Learning in biologically relevant neural-network models usually relies on Hebb learning rules. The typical implementations of these rules change the synaptic strength on the basis of the co-occurrence of the neural events taking place at a certain time in the pre- and postsynaptic neurons. Differential Hebbian learning (DHL) rules, instead, are able to update the synapse by taking into account the temporal relation, captured with derivatives, between the neural events happening in the recent past. The few DHL rules proposed so far can update the synaptic weights only in few ways: this is a limitation for the study of dynamical neurons and neural-network models. Moreover, empirical evidence on brain spike-timing-dependent plasticity (STDP) shows that different neurons express a surprisingly rich repertoire of different learning processes going far beyond existing DHL rules. This opens up a second problem of how capturing such processes with DHL rules. Here we propose a general DHL (G-DHL) rule generating the existing rules and many others. The rule has a high expressiveness as it combines in different ways the pre-and post-synaptic neuron signals and derivatives. The rule flexibility is shown by applying it to various signals of artificial neurons and by fitting several different STDP experimental data sets. To these purposes, we propose techniques to pre-process the neural signals and capture the temporal relations between the neural events of interest. We also propose a procedure to automatically identify the rule components and parameters that best fit different STDP data sets, and show how the identified components might be used to heuristically guide the search of the biophysical mechanisms underlying STDP. Overall, the results show that the G-DHL rule represents a useful means to study time-sensitive learning processes in both artificial neural networks and brain.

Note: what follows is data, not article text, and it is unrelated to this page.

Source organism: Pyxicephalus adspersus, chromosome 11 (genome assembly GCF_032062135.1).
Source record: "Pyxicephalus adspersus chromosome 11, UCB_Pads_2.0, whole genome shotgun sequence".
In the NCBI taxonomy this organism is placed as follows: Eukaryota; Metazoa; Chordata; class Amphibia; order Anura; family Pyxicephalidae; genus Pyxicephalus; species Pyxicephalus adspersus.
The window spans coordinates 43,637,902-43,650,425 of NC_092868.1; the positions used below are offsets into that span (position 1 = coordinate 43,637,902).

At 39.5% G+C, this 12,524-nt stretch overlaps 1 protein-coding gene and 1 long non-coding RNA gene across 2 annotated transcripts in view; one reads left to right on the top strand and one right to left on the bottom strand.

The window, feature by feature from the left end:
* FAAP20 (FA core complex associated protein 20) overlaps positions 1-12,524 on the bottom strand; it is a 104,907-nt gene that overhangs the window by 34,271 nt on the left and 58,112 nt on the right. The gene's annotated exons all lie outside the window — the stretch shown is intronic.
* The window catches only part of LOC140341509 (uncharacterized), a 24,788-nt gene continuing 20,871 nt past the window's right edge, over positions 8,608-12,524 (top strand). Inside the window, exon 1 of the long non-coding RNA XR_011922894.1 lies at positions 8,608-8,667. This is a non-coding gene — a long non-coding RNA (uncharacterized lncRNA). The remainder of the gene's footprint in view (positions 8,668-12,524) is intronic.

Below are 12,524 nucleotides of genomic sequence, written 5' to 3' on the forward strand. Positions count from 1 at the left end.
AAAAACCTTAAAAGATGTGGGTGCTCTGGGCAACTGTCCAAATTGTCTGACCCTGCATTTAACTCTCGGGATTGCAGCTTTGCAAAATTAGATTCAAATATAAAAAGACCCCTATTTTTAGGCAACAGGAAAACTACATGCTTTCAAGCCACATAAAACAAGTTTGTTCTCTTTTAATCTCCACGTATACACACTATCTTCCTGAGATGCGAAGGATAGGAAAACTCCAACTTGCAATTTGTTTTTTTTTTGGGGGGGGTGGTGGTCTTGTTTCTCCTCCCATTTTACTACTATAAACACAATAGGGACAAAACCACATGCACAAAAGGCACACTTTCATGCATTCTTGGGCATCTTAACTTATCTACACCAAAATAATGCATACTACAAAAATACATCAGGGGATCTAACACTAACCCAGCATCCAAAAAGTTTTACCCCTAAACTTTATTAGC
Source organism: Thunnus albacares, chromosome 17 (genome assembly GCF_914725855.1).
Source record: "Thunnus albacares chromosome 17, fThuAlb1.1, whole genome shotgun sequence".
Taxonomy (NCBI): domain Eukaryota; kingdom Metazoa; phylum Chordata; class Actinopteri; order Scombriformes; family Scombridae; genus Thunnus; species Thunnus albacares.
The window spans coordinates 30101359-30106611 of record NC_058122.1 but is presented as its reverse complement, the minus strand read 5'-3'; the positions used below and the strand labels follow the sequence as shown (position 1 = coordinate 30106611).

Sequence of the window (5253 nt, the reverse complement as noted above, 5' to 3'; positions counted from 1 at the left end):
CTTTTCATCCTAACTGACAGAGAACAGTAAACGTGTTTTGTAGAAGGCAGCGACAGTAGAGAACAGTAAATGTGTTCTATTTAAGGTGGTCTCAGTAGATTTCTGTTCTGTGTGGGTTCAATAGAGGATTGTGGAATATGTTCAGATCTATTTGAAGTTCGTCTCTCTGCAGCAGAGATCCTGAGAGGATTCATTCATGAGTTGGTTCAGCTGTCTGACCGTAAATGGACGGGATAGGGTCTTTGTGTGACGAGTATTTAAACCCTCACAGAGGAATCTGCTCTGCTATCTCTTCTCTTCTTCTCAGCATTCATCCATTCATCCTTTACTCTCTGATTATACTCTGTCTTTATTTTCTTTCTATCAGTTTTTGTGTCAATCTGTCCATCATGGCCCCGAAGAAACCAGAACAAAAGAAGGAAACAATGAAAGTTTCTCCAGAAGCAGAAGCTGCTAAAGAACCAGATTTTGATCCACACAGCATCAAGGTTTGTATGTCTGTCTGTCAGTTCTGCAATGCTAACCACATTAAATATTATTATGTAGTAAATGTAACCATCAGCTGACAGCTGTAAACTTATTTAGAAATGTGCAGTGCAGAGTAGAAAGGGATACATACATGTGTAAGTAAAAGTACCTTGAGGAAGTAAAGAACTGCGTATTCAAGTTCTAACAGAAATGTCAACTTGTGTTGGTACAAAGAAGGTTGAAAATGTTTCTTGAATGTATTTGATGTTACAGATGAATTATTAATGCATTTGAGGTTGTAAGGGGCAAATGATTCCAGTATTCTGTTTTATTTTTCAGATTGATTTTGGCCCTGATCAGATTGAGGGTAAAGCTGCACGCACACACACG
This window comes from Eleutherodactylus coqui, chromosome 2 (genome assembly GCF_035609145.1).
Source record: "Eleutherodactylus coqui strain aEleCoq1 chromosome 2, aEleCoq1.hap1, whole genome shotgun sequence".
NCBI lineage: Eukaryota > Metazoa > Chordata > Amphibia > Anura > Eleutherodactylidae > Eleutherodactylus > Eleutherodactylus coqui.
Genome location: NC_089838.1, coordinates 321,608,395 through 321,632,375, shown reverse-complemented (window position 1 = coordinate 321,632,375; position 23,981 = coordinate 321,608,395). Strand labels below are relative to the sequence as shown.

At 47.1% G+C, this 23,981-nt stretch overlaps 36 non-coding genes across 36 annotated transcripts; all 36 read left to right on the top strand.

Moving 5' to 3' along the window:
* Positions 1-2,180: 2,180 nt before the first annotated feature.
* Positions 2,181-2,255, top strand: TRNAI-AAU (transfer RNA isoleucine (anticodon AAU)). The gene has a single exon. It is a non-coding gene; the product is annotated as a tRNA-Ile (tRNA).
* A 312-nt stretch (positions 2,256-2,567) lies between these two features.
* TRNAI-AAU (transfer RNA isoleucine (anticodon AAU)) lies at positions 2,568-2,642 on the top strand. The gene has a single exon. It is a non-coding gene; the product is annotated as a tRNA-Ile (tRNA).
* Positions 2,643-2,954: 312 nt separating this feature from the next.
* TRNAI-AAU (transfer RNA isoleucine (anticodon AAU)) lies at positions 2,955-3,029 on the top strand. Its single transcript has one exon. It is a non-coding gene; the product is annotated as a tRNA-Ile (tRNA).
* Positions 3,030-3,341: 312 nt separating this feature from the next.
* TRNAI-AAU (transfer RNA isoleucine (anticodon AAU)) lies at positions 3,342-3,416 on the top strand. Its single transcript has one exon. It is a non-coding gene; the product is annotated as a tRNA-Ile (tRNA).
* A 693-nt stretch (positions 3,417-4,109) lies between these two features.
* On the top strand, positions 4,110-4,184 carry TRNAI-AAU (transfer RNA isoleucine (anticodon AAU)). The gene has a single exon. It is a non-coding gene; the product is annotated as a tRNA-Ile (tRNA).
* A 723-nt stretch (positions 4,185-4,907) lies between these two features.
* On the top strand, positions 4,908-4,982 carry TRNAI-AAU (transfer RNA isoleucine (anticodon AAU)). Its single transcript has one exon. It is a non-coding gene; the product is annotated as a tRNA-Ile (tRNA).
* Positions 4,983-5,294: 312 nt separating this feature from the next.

General differential Hebbian learning: Capturing temporal relations between events in neural networks and the brain
Public Library of Science,, San Francisco, CA , Stati Uniti d'America
PLOS computational biology (Online) 14 (2018). doi:10.1371/journal.pcbi.1006227
info:cnr-pdr/source/autori:Zappacosta, Stefano; Mannella, Francesco; Mirolli, Marco; Baldassarre, Gianluca/titolo:General differential Hebbian learning: Capturing temporal relations between events in neural networks and the brain/doi:10.1371/journal.pcbi.